[Image source: Kyocera Solar Grove™ via Envision Solar]

While researching some other project, I came across this recent Autoblog Green post where they talk about the installation of a solar parking lot with capabilities to charge electric vehicles, the first one of its kind on the Southeast according to Outpost Solar, the company responsible for the installation.

Solar car ports are of course nothing new (this one in Santa Monica has been there since 2005), but reading the upbeat quotes and press release made me think again about The Promise and The Delivery of solar as it relates to EVs.

Let's start with The Delivery:

One of the recurrent questions I got when presenting itMoves was: can you charge the vehicles with the solar panels? I explained many times that the solar panels were only there to keep the AC (or heating) running, in itself not a small feat since HVAC systems are real power hogs. By keeping the shared MEs at the perfect temperature, we could provide a nice touch to the costumer, and reduce the drain on the main battery pack (no need to turn the A/C to 11 when leaving the spot). Although not too many people complained, it always felt like everyone expected one equation to be true:

1 solar panel = 1 car.

To be honest, I felt the same way when I started itMoves, but unfortunately the mathematics do not work that way:

A great rule of thumb to calculate solar energy is that the surface of the earth receives every hour an average of 1kW per square meter (10.8 square foot). Solar panels on the other hand are quite inefficient, with the best commercially available units only able to harvest around 18% of that energy. Taking Outpost Solar installation as an example, the 96 panel array (measuring 144 square meters) will deliver a maximum of 26 kW (144 x 0.18 = 25.9), consistent with their claimed 2.25 kW per parking spot. Adding to the inefficiency chain, chargers only transfer around 85% of the energy, therefore cutting the available energy at the plug to around 22kW.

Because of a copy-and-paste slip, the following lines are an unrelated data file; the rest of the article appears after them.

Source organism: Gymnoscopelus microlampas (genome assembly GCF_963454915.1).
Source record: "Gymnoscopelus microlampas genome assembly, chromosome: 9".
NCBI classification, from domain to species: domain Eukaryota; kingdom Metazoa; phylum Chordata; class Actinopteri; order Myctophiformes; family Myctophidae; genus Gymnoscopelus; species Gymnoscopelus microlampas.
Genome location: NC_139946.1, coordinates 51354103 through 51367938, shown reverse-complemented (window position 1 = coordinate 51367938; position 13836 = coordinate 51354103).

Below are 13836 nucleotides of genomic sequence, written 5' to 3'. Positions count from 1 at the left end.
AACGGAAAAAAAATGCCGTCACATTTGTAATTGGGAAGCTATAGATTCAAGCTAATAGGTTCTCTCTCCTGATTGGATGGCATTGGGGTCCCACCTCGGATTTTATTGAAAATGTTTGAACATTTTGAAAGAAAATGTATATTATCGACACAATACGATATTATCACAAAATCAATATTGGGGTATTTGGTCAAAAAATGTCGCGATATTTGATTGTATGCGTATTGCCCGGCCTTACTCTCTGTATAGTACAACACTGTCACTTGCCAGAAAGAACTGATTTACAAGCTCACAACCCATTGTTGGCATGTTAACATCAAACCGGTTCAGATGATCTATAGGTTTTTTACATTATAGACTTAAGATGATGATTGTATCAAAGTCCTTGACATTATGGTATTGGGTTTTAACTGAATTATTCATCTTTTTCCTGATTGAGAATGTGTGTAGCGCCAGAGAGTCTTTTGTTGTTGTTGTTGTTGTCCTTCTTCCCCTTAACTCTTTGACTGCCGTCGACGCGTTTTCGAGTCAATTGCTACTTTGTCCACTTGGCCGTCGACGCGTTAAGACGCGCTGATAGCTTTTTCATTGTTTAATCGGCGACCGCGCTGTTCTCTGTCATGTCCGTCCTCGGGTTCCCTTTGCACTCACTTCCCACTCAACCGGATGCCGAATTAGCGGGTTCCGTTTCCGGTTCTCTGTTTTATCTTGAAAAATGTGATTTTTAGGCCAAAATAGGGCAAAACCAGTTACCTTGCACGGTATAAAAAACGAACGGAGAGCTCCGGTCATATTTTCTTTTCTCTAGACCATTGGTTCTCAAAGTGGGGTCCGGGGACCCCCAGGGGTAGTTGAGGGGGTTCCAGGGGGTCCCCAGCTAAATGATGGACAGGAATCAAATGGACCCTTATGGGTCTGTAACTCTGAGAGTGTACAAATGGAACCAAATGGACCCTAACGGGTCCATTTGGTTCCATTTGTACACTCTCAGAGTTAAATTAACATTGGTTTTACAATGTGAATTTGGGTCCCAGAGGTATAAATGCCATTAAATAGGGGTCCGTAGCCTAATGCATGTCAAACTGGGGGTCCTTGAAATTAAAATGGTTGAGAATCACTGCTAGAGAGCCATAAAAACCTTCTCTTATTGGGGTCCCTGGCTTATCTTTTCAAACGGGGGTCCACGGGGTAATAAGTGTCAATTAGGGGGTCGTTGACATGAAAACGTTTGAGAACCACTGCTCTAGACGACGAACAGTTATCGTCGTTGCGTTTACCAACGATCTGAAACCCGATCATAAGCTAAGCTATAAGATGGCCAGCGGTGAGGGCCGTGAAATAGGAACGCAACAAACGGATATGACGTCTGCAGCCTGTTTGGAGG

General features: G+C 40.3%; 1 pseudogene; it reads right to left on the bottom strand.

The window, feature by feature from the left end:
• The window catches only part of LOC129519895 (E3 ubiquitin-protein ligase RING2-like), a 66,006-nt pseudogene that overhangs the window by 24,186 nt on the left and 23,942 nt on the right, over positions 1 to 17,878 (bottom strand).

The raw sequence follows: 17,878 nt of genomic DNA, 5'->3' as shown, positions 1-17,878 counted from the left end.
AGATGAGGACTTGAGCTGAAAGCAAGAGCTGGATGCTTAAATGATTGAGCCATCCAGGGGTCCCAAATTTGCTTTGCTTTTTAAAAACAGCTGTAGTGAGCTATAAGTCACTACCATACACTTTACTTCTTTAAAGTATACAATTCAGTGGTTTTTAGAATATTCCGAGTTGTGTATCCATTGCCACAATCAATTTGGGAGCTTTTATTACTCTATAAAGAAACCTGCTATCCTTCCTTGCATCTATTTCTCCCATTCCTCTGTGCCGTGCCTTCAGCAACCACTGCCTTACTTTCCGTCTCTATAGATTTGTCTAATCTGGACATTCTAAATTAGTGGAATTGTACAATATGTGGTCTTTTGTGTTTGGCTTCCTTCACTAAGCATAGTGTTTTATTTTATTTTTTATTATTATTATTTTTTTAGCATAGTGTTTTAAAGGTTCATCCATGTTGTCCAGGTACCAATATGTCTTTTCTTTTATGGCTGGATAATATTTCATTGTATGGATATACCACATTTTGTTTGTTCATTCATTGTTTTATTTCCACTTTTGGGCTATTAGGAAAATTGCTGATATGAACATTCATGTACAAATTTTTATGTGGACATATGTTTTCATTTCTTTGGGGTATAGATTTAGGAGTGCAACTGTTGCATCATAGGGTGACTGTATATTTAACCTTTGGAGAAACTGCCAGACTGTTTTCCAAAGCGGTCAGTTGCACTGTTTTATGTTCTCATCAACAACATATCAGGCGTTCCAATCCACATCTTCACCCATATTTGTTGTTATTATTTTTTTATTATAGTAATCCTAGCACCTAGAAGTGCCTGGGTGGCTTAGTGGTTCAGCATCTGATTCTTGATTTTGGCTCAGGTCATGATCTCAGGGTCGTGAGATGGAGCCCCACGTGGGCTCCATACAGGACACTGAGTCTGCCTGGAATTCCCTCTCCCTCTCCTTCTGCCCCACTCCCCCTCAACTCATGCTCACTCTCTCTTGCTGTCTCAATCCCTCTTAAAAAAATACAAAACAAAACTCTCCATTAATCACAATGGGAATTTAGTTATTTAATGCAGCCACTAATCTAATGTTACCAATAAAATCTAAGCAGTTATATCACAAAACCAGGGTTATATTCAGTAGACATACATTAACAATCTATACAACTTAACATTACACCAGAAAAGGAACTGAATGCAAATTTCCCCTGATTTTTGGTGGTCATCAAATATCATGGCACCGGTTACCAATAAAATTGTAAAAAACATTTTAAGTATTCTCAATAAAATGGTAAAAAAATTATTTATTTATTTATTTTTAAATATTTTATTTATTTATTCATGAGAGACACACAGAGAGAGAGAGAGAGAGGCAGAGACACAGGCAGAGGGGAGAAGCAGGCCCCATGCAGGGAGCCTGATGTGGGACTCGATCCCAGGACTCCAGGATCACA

Since battery packs range from 16 kW (Volt) to 30 kW (Mini-e), with the Leaf in between the two at 24kW, this particular installation can charge one or two cars per hour. In other words, if all the twelve parking spots are filled with EVs, they can all expect to be filled up after an eight hours work day.

This is not bad, although it is far from the ideal one solar parking spot equals one car, specially when we consider it takes between six and eight hours to charge them all. The economics are not particularly favorable either, since at current rates, it will take around sixteen years for the daily savings to offset the quoted $180,000 price tag. In practice, the market is reduced to willing employers who want to offer a different kind of benefit, while looking good in the process.

Which brings me to The Promise:

Visible solar (whether in parking lots or in products) promises The Future. Yes, it is still too expensive, and yes it is still too big and impractical, but it will only get better and cheaper. Like the flawed yet exciting EVs of today, solar panels indicate the beginning of a promising journey, after many false starts. We will get there, that is The Promise.
[[posterous-content:giJkzoEwCGnpugdlgwra]]When designing the 4.ME parking modules, it was great to think about the kWh produced, but quite frankly, the main motivation to add the solar array was visual: it shouted the message that decentralized electric power for transportation is here, and it is as clean as it can be. Unlike omnipresent oil, the majority of solar is now hidden, either out in the desert or up in commercial roofs, and that represents a lost opportunity to engage the public and make them believe in real energy independence.

Of course, economic fundamentals will in the long run make or break The Promise, but we have China's growth to help create the ideal conditions, both by pushing up demand (and price) of oil, and by dramatically lowering the cost of clean technology. Let's just hope that, after destroying all foreign competitors, they do not turn into the OPEC of clean energy.